Briscoe and Green catch three murder cases and one kidnapping on the same day, and one murder is tied to a fourth murder which happened ten years ago. Each case apparently involves domestic disputes ...
The cases of the FBI Behavioral Analysis Unit (BAU), an elite group of profilers who analyze the nation's most dangerous serial killers and individual heinous crimes in an effort to anticipate their next moves before they strike again.
Matthew Gray Gubler,
The show follows a crime, ususally adapted from current headlines, from two separate vantage points. The first half of the show concentrates on the investigation of the crime by the police, the second half follows the prosecution of the crime in court. Written by
The show was known for underplaying the background stories of its characters. During the 1995-96 season, hints were dropped that the characters of Jack McCoy and Claire Kincaid were lovers (a fact confirmed in a later episode). Many fans enjoy spotting where and when these subtle hints occur in each episode. However, when Elisabeth Röhm's character Assistant District Attorney Serena Southerlyn came out as gay in her very last line on the show (after she is fired, Southerlyn asks, "Is this because I'm a lesbian?") after absolutely no other indication of her character's sexual orientation had been given during her 4 years on the show, the writers came in for widespread derision from TV critics (including Slate's Dana Stevens, USA Today's Robert Bianco, and Tim Goodman of the San Francisco Chronicle) and on internet message boards for using the revelation of her orientation for its shock value instead of allowing it to be any part of her character. See more »
The detectives sometimes pick up a weapon with a handkerchief or by inserting a pencil in the barrel. In real life, the handkerchief might contaminate possible DNA evidence, and the pencil would destroy microscopic markings inside the barrel, making it difficult to match the weapon to slugs retrieved from a victim's body or a crime scene. Instead, one expert recommends holding a weapon in place with gloved fingertips and sliding a thin, stiff sheet of plastic beneath it. See more »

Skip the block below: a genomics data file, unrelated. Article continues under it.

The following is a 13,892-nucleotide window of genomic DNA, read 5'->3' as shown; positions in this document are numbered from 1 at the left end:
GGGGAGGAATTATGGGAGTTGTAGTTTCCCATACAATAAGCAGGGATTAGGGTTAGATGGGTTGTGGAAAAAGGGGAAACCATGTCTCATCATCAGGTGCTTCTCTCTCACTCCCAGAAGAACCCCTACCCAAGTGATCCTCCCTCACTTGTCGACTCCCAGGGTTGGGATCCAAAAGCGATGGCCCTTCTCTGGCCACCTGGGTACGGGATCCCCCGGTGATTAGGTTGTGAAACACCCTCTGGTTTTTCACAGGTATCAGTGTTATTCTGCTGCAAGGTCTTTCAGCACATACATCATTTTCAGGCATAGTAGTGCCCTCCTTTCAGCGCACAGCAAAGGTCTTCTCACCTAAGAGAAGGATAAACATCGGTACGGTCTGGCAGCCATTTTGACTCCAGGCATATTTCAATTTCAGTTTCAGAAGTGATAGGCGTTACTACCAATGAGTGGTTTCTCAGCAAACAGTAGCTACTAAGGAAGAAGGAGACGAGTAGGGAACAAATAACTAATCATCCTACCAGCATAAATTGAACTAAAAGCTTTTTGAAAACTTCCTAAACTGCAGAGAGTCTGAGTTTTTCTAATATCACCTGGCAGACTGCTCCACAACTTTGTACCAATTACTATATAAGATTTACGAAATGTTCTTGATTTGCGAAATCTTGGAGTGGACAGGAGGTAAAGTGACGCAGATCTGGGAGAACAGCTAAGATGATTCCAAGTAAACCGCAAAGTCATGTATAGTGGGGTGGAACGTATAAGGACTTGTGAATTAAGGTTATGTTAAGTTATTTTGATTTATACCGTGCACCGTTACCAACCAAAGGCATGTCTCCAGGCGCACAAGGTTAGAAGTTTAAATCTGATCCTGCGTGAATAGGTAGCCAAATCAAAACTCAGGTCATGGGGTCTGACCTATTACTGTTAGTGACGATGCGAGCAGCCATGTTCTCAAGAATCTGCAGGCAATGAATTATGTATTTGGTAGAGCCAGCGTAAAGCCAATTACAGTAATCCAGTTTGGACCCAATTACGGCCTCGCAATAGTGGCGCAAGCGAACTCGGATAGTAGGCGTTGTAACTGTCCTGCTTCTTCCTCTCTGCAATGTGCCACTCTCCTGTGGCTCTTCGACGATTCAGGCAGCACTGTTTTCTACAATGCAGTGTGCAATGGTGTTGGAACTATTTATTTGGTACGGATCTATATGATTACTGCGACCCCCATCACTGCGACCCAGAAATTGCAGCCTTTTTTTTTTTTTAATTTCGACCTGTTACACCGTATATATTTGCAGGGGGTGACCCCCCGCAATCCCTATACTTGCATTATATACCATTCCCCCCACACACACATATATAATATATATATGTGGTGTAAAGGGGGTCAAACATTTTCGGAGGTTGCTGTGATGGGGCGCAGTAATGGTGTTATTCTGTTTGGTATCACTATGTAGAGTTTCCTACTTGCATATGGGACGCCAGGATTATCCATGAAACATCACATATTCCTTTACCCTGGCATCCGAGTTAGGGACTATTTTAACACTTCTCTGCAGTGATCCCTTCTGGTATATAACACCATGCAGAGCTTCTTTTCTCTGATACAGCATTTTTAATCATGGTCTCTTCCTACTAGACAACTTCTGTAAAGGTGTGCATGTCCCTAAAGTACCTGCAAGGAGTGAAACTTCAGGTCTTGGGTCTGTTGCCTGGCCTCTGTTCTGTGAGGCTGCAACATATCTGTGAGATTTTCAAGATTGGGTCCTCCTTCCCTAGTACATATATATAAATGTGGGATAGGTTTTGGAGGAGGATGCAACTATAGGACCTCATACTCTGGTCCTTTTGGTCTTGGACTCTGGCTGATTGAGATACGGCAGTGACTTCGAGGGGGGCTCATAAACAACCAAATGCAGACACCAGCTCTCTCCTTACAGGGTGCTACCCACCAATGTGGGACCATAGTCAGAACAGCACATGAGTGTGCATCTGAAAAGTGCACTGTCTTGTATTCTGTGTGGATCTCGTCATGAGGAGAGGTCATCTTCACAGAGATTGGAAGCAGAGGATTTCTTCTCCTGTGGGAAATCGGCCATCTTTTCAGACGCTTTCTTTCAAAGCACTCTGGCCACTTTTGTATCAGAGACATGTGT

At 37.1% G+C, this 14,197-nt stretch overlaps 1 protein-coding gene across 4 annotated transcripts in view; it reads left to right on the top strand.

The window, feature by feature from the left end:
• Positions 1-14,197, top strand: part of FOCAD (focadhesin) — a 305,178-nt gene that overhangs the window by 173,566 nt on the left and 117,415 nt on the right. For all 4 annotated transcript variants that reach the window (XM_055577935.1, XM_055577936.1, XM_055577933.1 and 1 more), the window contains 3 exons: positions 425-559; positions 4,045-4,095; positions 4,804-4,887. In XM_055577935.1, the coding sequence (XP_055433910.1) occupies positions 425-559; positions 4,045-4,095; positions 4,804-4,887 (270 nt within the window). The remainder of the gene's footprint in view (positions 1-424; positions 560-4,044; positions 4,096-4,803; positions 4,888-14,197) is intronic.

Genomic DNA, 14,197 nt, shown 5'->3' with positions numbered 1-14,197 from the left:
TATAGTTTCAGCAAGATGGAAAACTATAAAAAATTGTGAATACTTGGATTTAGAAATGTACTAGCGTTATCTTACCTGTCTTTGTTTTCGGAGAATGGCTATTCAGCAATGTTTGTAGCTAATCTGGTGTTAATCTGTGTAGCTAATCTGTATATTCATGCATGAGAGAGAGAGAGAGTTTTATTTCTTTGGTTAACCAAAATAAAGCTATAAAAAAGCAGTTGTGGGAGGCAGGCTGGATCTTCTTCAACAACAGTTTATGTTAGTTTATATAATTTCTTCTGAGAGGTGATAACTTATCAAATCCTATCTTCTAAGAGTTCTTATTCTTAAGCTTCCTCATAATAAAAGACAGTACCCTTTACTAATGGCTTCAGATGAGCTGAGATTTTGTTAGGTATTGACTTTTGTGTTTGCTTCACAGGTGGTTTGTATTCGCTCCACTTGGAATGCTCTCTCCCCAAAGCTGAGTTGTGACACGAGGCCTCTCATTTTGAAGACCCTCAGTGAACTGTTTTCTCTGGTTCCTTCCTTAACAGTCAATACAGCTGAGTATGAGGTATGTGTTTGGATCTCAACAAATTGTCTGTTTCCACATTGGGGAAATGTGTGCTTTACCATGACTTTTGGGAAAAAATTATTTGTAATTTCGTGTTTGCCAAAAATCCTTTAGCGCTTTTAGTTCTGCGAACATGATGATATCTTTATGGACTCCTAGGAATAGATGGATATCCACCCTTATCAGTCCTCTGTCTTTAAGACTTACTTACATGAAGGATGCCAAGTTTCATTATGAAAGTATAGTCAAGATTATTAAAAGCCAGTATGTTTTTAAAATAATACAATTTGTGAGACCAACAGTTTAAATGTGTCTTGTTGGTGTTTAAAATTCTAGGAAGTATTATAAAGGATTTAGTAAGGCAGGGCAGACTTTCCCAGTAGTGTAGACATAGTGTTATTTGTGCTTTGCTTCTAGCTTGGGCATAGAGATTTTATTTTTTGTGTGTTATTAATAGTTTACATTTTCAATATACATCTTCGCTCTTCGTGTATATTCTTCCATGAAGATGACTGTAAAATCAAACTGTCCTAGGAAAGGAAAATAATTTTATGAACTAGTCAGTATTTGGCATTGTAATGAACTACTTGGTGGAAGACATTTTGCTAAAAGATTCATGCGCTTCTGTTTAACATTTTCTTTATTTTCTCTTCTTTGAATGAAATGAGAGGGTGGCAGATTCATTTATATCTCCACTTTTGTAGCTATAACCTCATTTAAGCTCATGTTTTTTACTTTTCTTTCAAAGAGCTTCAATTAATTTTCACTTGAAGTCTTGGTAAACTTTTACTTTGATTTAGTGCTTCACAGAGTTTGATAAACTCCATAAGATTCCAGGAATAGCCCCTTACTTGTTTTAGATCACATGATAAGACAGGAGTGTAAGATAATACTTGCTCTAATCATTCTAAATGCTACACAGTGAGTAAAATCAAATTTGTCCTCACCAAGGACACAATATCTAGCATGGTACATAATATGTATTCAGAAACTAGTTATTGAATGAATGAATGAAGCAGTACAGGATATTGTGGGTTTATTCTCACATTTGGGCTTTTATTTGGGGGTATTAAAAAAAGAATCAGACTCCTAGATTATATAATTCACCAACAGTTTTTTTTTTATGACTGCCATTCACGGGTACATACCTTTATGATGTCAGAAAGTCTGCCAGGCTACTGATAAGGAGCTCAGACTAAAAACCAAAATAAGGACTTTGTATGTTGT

I only started watching L&O a few years ago, and am hooked on the brilliant writing, acting, and direction that have made this show so popular for so long. Jerry Orbach is great as Lennie, and I was stunned to learn that he also played the voice of Lumiere, the French candlestick in Beauty and the Beast! His sarcastic one-liners never fail to get me laughing, and he and his new partner, Jesse L. Martin as Ed Green, have a good rapport and are believable as partners. On the "Order" side, Sam Waterston, Dianne Wiest, and Elisabeth Rohm are equally compelling. New cast member Rohm has gotten better as she's gone along; she had big shoes to fill as Angie Harmon's replacement. Because the stories are all driven by the plots, and not the characters' personal lives, it makes the constant cast turnover more believable. It's a testament to Dick Wolf and co. that such a smart, sharp show has stayed on the edge after almost 12 years! My only beef is I'm tired of hearing "Ripped from the headlines" in every promo. That, though, is a minor quibble. Wednesday nights wouldn't be the same without it!
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